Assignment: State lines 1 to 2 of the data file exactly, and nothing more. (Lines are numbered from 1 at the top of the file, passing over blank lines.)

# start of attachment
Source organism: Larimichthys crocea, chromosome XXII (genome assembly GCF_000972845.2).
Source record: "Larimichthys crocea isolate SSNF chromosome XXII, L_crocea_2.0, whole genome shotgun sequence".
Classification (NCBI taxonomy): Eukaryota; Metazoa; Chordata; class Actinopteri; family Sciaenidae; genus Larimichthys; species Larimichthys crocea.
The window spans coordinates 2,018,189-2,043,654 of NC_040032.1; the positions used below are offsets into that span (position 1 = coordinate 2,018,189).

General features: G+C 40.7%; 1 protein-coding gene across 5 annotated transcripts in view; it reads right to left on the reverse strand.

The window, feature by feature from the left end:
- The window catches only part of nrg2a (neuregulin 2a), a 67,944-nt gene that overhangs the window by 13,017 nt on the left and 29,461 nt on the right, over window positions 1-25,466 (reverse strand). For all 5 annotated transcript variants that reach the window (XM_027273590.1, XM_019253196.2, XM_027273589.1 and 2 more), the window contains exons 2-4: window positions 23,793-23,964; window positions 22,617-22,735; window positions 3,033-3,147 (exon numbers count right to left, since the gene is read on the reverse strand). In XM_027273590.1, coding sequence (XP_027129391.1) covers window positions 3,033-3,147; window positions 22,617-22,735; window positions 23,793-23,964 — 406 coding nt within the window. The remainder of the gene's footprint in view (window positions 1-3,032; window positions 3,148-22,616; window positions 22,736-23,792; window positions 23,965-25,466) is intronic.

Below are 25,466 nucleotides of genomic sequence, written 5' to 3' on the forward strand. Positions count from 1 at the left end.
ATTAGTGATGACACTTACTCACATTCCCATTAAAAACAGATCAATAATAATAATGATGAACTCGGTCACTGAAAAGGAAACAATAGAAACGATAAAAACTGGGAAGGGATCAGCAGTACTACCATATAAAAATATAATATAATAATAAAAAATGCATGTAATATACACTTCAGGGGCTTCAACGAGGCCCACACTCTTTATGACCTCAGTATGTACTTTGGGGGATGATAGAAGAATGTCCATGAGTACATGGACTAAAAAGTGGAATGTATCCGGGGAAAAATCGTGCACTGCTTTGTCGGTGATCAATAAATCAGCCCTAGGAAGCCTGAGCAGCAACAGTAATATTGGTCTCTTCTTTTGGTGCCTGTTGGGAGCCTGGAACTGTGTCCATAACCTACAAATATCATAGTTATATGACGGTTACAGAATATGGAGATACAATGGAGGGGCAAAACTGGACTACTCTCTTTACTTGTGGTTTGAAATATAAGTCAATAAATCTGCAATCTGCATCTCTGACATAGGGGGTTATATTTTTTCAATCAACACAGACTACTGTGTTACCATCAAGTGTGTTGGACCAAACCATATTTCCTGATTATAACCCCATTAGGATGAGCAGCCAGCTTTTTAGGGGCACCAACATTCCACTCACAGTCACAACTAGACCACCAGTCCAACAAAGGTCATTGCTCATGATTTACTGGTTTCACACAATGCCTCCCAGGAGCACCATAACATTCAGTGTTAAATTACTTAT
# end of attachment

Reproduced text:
Source organism: Larimichthys crocea, chromosome XXII (genome assembly GCF_000972845.2).
Source record: "Larimichthys crocea isolate SSNF chromosome XXII, L_crocea_2.0, whole genome shotgun sequence".